Although a senior can be defined in different ways, for PGA tour, 55 years is the entry-level age to play senior tees, whereas 70 years is the benchmark age. This age rule is applied in some golf clubs. Which is helpful when trying to understand at what age should you play the senior tees. However, the new handicap index system has diminished the age criterion, allowing every golfer to play the senior tees regardless of age or gender.
Today, there’s no set age for a golfer to start playing the senior tee or decide which tee to play but the handicap and the driving distance. For example, a pro golfer who plays with the back/Champions tee (0 to 7.0 handicaps) cannot switch to senior tees in a competition. Otherwise, it would be unfair.
To explain it further, let’s discuss what tees are and the age rule concerning playing the senior tees in golf.
What are Senior Tees?
The tee is that small wooden device, usually colored, that is nailed into the grass, and that serves as a base to place the ball high on the ground. With this, you are able to hit the ball from the bottom up in the long strokes.
You can find long, short, and medium tees in different colors that correspond to the level of your play. Your level improves with the time that determines which set of tees you should use. Golf courses tend to have 3 to 5 sets of tee options, usually following a color system. The basic three sets are the back (black), the middle (white) and the front (red) tees for pro, average and amateur golfers, respectively. These colors correspond to the different yardages, with the back being the most distant from the green and the front the shortest. Thus, it is now the driving distance that determines which tee a golfer should play with.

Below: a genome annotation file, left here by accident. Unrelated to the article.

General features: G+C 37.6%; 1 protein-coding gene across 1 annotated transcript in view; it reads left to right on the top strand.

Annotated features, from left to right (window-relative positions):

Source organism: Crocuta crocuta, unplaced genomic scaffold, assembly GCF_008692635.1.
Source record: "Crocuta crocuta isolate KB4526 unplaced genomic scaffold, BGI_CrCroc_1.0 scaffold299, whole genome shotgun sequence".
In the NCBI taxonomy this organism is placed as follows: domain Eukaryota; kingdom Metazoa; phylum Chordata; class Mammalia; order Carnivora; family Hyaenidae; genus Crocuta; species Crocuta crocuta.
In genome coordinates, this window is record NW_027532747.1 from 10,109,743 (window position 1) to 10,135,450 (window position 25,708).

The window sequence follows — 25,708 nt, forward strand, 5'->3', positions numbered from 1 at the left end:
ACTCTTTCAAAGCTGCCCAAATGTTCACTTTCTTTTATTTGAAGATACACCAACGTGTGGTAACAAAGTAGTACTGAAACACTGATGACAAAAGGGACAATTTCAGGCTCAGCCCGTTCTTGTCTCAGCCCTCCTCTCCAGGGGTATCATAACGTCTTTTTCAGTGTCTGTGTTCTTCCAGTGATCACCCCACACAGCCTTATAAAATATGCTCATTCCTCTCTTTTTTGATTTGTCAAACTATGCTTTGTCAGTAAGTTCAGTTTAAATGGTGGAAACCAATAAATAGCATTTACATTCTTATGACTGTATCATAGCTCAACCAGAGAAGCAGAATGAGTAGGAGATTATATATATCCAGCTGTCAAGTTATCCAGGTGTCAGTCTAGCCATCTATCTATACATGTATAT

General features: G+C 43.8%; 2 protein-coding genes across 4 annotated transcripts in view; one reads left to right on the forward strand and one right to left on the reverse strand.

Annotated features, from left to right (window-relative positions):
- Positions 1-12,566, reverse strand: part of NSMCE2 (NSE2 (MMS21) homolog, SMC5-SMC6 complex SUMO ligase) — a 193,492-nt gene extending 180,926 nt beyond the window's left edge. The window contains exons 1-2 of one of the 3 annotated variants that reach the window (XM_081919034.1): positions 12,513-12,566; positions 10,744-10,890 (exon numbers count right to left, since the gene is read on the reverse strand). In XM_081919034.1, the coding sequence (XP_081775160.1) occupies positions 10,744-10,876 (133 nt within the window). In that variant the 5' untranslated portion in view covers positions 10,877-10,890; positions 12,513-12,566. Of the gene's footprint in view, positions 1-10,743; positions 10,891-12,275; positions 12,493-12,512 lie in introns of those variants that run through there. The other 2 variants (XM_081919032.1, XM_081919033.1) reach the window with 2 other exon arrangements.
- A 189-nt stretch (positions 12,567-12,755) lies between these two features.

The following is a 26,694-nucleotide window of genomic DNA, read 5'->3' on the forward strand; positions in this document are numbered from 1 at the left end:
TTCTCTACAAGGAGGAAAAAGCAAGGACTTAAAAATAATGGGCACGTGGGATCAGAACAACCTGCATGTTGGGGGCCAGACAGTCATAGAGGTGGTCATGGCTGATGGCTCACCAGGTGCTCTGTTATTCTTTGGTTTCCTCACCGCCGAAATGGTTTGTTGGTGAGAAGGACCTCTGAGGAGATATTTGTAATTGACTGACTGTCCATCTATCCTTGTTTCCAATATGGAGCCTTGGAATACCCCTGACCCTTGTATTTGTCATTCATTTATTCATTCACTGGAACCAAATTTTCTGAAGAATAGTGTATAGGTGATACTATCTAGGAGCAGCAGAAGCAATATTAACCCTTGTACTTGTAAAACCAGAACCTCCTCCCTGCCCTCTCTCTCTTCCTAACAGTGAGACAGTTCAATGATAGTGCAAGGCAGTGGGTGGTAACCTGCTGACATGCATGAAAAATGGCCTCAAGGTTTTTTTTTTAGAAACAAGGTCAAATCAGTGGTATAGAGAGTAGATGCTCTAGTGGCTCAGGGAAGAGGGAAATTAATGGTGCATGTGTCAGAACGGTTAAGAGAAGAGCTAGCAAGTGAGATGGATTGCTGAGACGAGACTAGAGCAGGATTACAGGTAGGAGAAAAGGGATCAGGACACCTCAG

In the three sets of options (black, white and red), it is easy for you to make a decision:
- Back Tees/Championship/black: these are for pro golfers, mostly men, with the lower handicaps.
- Middle Tees/Good Golfers/white: These are for average male golfers with middle to higher handicaps and for seniors and women with low-handicap and long-hitting skills.
- Forward tees/red: These are for beginners of all types and seniors, and women with middle and high handicaps.
Thus, a senior tee is somewhat between the middle and the forward tee. The above criteria make it easier for you to decide whether to play with a senior tee or not. Sometimes, there are more than these three sets, where they have Champion (black), Middle (blue), Seniors (White) and Forward (red, green or yellow) tees.
How to Choose the Tee When There are More than Three Sets?
More than three sets of tees make it difficult for a golfer to decide which tee to play. But you can do this by considering the yards from which the professionals play.
The average field length on the PGA Tour is between 7,200 and 7,300 yards; it is 6,200 and 6,600 yards on the LPGA Tour, and 6,500 to 6,800 yards on the Champions Tour (+50 years).